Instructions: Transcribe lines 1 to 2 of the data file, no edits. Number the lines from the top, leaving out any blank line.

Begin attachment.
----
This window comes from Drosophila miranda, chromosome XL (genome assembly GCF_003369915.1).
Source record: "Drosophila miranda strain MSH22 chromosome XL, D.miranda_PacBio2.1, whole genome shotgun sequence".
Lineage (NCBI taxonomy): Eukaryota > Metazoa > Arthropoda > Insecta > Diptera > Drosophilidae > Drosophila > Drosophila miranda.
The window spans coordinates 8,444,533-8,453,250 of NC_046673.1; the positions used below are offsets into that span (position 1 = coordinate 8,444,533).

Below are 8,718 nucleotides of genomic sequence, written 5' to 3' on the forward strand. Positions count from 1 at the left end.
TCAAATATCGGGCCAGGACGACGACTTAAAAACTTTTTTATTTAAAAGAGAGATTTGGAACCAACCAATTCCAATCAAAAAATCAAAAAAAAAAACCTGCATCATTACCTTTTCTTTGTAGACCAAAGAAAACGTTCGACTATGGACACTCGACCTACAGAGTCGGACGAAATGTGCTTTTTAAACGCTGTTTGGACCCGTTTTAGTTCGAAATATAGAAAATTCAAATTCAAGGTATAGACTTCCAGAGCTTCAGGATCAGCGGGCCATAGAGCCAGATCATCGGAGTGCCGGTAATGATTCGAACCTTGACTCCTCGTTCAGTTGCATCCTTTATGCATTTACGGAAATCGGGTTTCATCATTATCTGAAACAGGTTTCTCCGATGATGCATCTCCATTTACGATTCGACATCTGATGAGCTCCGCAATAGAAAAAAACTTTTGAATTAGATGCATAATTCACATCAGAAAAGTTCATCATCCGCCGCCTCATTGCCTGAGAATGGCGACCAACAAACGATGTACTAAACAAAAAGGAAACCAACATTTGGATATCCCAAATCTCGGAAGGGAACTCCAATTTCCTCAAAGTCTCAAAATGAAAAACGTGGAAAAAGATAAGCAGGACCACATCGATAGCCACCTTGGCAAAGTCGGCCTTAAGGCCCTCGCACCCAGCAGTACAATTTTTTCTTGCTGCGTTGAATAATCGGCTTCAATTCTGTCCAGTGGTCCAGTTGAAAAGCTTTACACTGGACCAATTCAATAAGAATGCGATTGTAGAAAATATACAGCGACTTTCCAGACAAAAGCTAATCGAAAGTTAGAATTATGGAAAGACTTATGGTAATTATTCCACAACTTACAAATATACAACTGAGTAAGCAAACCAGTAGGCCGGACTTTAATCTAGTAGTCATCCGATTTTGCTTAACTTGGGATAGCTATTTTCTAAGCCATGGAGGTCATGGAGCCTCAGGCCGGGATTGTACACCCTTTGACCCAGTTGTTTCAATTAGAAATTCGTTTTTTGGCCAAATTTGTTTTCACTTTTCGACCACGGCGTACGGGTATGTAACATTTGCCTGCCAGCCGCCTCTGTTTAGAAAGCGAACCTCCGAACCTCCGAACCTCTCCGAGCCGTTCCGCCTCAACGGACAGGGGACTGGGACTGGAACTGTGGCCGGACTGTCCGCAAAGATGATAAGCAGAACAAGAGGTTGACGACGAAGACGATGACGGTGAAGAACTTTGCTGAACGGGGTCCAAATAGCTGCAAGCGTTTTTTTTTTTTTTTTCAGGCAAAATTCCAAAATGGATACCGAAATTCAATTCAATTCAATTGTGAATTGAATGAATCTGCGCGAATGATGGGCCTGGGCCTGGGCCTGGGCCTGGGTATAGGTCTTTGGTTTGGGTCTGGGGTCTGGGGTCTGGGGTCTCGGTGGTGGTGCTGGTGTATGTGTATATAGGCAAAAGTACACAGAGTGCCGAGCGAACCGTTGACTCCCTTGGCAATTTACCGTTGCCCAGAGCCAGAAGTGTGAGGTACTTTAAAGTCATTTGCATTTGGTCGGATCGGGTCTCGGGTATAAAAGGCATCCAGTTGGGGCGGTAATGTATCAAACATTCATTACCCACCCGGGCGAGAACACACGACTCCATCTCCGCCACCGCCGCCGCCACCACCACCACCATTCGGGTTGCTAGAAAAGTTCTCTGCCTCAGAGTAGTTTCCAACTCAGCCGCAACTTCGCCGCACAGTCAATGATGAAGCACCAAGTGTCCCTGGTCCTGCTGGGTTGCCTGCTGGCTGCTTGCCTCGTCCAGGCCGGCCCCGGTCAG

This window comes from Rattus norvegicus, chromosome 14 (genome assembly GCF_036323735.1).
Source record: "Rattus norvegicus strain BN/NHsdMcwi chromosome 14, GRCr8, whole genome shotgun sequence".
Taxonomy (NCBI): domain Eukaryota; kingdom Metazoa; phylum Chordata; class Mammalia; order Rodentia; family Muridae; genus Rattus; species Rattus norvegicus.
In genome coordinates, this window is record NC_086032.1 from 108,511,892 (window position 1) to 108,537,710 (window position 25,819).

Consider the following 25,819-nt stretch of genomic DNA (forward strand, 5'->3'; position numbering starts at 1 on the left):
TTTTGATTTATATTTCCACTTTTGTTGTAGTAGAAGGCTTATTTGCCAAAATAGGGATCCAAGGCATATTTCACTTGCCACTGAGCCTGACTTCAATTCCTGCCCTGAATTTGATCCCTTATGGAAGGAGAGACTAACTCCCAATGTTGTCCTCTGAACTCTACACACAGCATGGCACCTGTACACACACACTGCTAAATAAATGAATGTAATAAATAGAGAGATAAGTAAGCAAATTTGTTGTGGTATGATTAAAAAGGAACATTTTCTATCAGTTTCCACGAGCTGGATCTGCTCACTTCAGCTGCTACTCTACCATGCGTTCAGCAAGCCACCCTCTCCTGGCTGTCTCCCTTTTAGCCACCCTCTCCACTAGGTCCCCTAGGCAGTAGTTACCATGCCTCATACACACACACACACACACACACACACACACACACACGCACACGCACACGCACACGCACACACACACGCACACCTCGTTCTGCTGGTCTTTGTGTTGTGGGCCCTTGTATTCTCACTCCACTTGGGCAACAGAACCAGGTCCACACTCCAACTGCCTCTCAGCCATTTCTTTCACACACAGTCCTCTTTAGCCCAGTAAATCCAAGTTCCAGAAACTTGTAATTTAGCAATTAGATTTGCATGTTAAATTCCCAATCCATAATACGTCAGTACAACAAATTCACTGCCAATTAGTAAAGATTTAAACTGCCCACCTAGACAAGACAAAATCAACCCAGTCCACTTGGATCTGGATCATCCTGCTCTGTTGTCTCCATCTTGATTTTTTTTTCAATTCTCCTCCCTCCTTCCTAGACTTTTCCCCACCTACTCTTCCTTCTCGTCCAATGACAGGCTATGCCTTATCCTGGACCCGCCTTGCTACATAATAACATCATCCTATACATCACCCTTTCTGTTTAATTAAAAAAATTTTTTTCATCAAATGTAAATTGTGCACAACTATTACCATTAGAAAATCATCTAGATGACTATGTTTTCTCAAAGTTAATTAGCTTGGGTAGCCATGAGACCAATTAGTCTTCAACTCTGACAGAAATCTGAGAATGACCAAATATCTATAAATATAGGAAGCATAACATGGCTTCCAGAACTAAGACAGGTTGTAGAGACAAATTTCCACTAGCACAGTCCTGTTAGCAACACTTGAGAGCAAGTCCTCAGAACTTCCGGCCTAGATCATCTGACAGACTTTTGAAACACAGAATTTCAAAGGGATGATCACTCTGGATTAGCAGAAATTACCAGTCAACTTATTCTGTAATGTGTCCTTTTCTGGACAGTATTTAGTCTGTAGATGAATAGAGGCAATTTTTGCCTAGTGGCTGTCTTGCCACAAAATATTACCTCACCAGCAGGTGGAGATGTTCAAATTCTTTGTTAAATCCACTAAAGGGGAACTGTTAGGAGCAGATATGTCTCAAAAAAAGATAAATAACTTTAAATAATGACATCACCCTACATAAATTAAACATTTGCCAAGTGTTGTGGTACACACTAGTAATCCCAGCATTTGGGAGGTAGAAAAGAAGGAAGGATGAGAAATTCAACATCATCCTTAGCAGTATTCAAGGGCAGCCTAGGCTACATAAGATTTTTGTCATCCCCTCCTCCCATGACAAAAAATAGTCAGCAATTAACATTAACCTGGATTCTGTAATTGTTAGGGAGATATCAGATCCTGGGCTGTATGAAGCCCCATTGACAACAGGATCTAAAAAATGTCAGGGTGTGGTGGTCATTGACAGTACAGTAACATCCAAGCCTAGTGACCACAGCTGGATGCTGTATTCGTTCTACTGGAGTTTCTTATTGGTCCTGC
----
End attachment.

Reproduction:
This window comes from Drosophila miranda, chromosome XL (genome assembly GCF_003369915.1).
Source record: "Drosophila miranda strain MSH22 chromosome XL, D.miranda_PacBio2.1, whole genome shotgun sequence".